No Roses and champagne, the Soviet legend

Perhaps it’s true that there doesn’t exist any relationship, which is roses and champagne 24/7, this is certainly true when it comes to my love affair with the Helios 40v1. I own the first edition of Helios 85mm f/1.5 which optical construction is derivative of the Carl Zeiss Biotar optical formula. The Carl Zeiss Jena Biotar 75mm f/1.5 a most famous and expensive glass, also known to be the king of bokeh. Helios 40v1 is a very complex matter to have an opinion on, it seems horrible at general photography, with flat, and unsharp pictures, at almost all distances. But only to sparkle when you nail the right distances to the motive and background. It has a unique artistic expression, is wonderful forgiving when it comes to portraits and absolutely stunning bokeh for the romantic type of photography.

Forgiving and kind

To me, modern lenses are almost too sharp. While sharpness is great for some applications, but not others. Character counts more than the top of the notch specifications, while many of the modern lenses (not all) are technical wonders, are they often very boring. Unlike modern super-sharp lenses that highlight every pore of the skin, the Helios 40v1 is much more forgiving in portraits, and the softness, when shot wide open, creates portraits with a noticeable nostalgic feel to them.

Not a One-Trick Pony

There are many bokeh lenses that are one trick ponies. They can either create swirling backgrounds, bobbles or total universal blur. Helios 40v1 is capable of producing several types of images. At close distances, one to two meters, it can make classic portraits with background out-of-focus areas. Increase the distance to the subject to five meters, and position the background with plenty highlights and you get an incredible rendition of the swirly bokeh effect. Adding to this, is there a there dimensional effect to the lens, its ability to make it appears that objects “pop” in what seems like different focal planes.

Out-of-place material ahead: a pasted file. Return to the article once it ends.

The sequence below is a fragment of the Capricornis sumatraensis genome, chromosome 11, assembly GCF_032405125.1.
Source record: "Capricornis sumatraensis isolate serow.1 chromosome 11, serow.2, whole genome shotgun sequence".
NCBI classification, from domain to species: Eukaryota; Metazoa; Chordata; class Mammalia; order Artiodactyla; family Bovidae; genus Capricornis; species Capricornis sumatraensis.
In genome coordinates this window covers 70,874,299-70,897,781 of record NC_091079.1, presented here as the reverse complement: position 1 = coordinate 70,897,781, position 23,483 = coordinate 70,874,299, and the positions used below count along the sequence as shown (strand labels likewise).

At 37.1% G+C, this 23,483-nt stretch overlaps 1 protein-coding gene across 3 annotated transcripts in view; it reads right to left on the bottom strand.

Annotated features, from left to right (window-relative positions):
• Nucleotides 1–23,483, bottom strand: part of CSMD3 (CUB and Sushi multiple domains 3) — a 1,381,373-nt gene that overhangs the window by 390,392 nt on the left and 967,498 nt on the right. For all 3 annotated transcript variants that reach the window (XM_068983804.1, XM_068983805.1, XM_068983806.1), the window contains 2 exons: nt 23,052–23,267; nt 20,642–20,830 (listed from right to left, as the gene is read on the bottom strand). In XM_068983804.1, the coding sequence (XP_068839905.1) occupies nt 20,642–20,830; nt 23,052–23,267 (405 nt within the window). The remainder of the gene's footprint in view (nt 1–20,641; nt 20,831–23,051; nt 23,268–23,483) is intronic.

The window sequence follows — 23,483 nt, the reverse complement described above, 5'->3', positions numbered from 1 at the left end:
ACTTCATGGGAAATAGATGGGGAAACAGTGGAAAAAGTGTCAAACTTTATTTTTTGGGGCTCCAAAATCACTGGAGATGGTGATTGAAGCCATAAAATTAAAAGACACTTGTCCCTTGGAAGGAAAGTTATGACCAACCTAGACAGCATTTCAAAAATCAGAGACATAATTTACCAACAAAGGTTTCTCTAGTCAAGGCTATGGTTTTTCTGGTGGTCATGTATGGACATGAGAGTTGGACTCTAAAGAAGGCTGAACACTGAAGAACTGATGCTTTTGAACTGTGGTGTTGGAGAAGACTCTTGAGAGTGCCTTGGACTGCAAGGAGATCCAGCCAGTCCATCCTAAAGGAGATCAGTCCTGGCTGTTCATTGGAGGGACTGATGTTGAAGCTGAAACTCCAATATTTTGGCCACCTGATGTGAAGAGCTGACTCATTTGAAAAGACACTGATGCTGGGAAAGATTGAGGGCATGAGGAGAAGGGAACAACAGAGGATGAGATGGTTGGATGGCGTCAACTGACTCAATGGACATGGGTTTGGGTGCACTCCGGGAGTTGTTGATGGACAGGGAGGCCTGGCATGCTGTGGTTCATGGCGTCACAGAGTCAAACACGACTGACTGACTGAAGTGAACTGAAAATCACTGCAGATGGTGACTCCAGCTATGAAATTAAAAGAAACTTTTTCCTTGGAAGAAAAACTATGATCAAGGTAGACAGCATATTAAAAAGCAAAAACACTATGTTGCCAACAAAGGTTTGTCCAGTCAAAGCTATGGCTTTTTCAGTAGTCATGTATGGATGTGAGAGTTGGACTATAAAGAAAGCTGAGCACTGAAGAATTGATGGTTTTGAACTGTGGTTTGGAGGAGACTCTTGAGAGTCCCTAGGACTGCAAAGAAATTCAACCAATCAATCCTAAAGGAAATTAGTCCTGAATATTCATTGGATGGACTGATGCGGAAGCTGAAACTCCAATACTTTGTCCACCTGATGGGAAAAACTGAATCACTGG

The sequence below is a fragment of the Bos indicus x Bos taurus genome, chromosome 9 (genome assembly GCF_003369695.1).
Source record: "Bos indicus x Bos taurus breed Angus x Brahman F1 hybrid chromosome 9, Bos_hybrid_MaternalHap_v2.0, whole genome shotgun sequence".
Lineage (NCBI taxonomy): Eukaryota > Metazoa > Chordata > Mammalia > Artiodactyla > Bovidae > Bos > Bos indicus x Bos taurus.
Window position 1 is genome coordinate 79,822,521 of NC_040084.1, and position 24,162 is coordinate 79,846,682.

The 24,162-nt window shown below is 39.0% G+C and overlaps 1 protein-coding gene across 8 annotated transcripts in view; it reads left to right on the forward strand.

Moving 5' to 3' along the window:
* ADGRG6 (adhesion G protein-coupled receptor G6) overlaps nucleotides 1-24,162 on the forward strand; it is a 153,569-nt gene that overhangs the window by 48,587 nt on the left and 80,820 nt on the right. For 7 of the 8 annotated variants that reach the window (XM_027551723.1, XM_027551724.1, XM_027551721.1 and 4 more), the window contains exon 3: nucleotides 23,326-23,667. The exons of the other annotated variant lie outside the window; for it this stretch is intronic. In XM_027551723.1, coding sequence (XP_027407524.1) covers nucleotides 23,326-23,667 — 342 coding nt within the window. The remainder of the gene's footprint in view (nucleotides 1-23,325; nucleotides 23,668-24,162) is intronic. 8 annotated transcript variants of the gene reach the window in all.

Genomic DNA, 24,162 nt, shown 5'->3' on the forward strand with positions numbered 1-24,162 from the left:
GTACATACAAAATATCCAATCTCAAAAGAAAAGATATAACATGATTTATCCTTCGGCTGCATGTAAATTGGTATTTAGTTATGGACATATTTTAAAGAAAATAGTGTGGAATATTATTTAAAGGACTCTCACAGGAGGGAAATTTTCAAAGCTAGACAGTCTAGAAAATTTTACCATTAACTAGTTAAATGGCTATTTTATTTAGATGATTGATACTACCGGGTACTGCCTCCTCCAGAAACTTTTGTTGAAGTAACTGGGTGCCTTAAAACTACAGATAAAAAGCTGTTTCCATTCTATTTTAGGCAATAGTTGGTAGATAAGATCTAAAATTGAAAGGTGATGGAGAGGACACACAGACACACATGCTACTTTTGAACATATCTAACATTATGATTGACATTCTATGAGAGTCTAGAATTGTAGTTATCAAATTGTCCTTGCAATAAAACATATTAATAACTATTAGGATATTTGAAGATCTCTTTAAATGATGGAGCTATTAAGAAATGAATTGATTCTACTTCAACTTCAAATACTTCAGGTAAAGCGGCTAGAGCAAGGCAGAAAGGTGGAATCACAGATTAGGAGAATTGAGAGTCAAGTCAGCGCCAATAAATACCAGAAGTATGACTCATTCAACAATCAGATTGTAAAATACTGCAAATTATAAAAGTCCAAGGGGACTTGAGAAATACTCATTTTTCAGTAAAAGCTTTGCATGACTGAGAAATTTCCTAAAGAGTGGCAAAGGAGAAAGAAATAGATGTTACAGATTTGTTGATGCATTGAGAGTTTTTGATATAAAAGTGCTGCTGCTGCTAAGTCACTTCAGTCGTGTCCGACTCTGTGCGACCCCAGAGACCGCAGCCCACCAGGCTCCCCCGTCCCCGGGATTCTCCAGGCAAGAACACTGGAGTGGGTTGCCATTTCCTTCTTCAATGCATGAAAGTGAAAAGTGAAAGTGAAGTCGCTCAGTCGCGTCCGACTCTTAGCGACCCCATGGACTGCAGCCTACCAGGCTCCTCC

Not a smooth ride

This lens is meant for use with wide apertures,  and focusing is a common difficulty with wide-aperture manual lenses. I never managed to find a near infinity focus what was suiting.  If you stop down and place your subject in the centre of the frame, sharpness is fairly ok. Step outside those limitations and sharpness falls off like crazy. Wide open, this lens is fairly soft, though usable if you only need the very centre of the frame to be sharp. Personally, I find the lens to have the best balance of bokeh and sharpness at about f/2.0 but do not pass f/4 as sharpness drops dramatically.







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